Entertainment & Living

Tony Zazza launching TV show, podcast

Tony Zazza will launch his Zazza Mornings podcast March 30 on Bullies: The Reality Show sometime this spring.
Tony Zazza will launch his Zazza Mornings podcast March 30 on Bullies: The Reality Show sometime this spring.

Tony Zazza, whose nearly 17-year DFW radio career includes stints doing mornings from 2005 to 2009 at KDMX/102.9 FM and from early 2013 to November 2014 at KVIL/103.7 FM, does not currently have a gig on traditional radio, But he is not letting that stop him from having a morning show.

On March 30, Zazza will debut a Zazza Mornings podcast, available via the Podcast app for iPhones or the Soundcloud app for Android and other devices. He’ll be joined on his opening podcast by News 8 Daybreak co-anchor Ron Corning and Nick Hatfield, who was Zazza’s producer during his last months at KVIL. Expect other people who were part of Zazza’s KVIL show to make appearances.

“I’m blessed to have amazing listeners who have stuck by me,” Zazza says, “and they want something. So I thought, ‘Why not grab some USB mics? I’ve got a home studio.’ ”

So he’s doing the podcast, which will be about 30 to 60 minutes long. He says he’ll have guest co-hosts every morning — local celebrities, media friends, even non-radio people that he thinks are funny.

“I also want to do it for myself, just because I love it, I love the craft of it,” Zazza says. “It’ll be 30 minutes or so of fun and laughter and information that will help people get through their morning commute.”

Zazza has been getting Facebook comments from listeners who have never heard — in some cases never heard of — a podcast.

“It’s going to be available on iTunes, which will make it easy for anyone who has an iPhone with a podcast app; you just click on it and take you right to it,” Zazza says. “I think sometimes we get caught up in our business and don’t remember that sometimes there are people who don’t know what a podcast is, so I hope to coach ’em through that. I don’t want it to be difficult. I want it to be something where people can punch and hit play.”

He says his goal is to have it available by 5:30 a.m. every morning, so that it’s ready for people who want to listen during their commute. “But if they don’t get around to it during the morning, it’s there throughout the day,” he says.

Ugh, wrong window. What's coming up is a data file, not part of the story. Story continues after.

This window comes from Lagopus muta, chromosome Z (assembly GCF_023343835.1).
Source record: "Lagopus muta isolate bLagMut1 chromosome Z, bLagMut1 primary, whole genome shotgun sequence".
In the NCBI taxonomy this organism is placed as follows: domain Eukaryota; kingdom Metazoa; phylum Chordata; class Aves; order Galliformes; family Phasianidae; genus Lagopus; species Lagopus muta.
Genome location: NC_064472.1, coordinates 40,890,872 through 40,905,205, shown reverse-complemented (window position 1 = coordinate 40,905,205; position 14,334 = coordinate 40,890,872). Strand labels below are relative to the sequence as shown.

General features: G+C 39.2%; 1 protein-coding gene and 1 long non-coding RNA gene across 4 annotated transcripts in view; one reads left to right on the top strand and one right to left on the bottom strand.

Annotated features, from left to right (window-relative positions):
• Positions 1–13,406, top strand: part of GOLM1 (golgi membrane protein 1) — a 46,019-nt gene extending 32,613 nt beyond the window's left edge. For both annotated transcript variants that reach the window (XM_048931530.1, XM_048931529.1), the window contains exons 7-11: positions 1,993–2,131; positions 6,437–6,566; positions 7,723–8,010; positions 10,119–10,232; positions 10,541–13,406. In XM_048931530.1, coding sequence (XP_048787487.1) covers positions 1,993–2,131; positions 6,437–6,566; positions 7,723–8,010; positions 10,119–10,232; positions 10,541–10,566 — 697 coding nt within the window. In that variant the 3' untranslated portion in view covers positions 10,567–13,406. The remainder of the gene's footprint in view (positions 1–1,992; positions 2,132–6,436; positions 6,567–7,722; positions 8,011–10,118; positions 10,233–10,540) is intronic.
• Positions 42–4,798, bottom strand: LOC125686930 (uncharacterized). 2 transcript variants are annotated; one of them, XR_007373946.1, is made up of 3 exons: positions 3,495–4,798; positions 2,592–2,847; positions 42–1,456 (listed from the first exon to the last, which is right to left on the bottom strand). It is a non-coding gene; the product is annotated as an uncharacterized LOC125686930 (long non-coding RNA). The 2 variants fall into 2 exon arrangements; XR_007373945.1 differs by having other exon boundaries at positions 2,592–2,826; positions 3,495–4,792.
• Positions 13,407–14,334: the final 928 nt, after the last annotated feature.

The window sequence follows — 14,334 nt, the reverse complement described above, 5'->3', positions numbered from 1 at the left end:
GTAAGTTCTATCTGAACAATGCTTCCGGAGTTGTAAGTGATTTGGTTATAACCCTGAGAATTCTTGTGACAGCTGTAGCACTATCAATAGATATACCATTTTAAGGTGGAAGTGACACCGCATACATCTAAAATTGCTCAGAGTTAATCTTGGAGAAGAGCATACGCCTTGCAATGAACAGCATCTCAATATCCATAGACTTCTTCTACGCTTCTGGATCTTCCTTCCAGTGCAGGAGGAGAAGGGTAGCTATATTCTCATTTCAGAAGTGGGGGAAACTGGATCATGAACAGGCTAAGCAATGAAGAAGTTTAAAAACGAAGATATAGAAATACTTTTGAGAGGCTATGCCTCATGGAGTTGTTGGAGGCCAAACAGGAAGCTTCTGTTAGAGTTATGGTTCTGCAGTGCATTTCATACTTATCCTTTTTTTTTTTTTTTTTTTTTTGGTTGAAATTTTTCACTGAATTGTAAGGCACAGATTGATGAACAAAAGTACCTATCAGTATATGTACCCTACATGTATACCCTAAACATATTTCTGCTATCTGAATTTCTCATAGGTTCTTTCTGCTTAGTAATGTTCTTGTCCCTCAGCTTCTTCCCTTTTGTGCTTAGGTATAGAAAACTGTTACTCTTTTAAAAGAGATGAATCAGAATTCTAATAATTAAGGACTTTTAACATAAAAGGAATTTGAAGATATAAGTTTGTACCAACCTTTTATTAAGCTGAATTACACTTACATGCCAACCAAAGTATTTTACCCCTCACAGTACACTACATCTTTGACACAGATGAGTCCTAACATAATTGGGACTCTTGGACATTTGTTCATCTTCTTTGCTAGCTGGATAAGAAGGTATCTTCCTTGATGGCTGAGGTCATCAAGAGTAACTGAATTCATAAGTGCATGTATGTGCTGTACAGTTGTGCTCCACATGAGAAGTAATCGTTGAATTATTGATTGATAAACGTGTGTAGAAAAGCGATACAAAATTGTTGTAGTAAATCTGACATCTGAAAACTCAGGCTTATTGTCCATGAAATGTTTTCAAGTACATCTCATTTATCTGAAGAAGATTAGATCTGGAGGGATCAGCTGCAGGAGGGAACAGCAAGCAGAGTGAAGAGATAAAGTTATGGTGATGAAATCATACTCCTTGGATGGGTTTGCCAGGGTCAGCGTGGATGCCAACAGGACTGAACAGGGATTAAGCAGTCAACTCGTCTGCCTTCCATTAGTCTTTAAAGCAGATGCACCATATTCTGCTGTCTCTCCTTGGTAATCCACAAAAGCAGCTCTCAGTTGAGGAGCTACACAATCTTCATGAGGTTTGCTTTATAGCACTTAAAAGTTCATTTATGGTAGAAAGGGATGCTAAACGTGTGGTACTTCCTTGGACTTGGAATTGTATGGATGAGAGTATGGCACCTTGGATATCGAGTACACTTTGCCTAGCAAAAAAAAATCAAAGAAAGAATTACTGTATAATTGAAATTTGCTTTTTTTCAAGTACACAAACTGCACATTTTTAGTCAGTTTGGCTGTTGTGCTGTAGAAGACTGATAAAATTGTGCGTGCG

Zazza is also working on a TV series, Bullies: The Reality Show, with Meghan Jones — another alum of his KVIL show — and Ashley Jay. The Dallas-shot show aims to reduce bullying by having people who have been bullied — and bullies themselves — share their stories with the hosts, who will help them find help and guidance to resolve their problems.

Zazza says that the show was partly the brainchild of North Texan Tim Levasseur, father of Big Brother 8 winner Derrick Levasseur. The elder Levasseur was a listener and sometime contributor to Zazza’s KVIL show.

“Tim’s always got good ideas to give back to the community,” Zazza says. “We’d talked back and forth about some ideas that we were going to try to get rolling, and none of them really came to fruition. He called me about two and a half months ago and said, ‘I have an idea, and you’d better sit down, because this is the big one.”

Levasseur told Zazza that he’d been bullied as a kid, and he saw the opportunity to use the TV show to work to stop bullying, including stories from the bullies as well as the bullied.

“I loved it from the get-go,” Zazza says. “One death from someone being bullied is one too many, and we’re seeing this happen all across the country. There’s a big movement, and has been nationwide, to put a stop to bullying. So why not go in and give these kids a little opportunity to find some light at the end of the tunnel.”

The show has been soliciting stories via its website, and has received several submissions to get it going when it begins filming in late April. There’s not a hard debut date yet, and it will start as a web-only series, although there are hopes that it will be picked up for a broadcast/cable-TV version.

“We’re seeing a variety of stories,” Zazza says. “I saw a story the other day about a little girl that’s being bullied by other sixth-graders. I’ve got five nieces and nephews, with two more on the way, and they’re my life. I can’t even imagine someone being mean and hateful and saying those things.”

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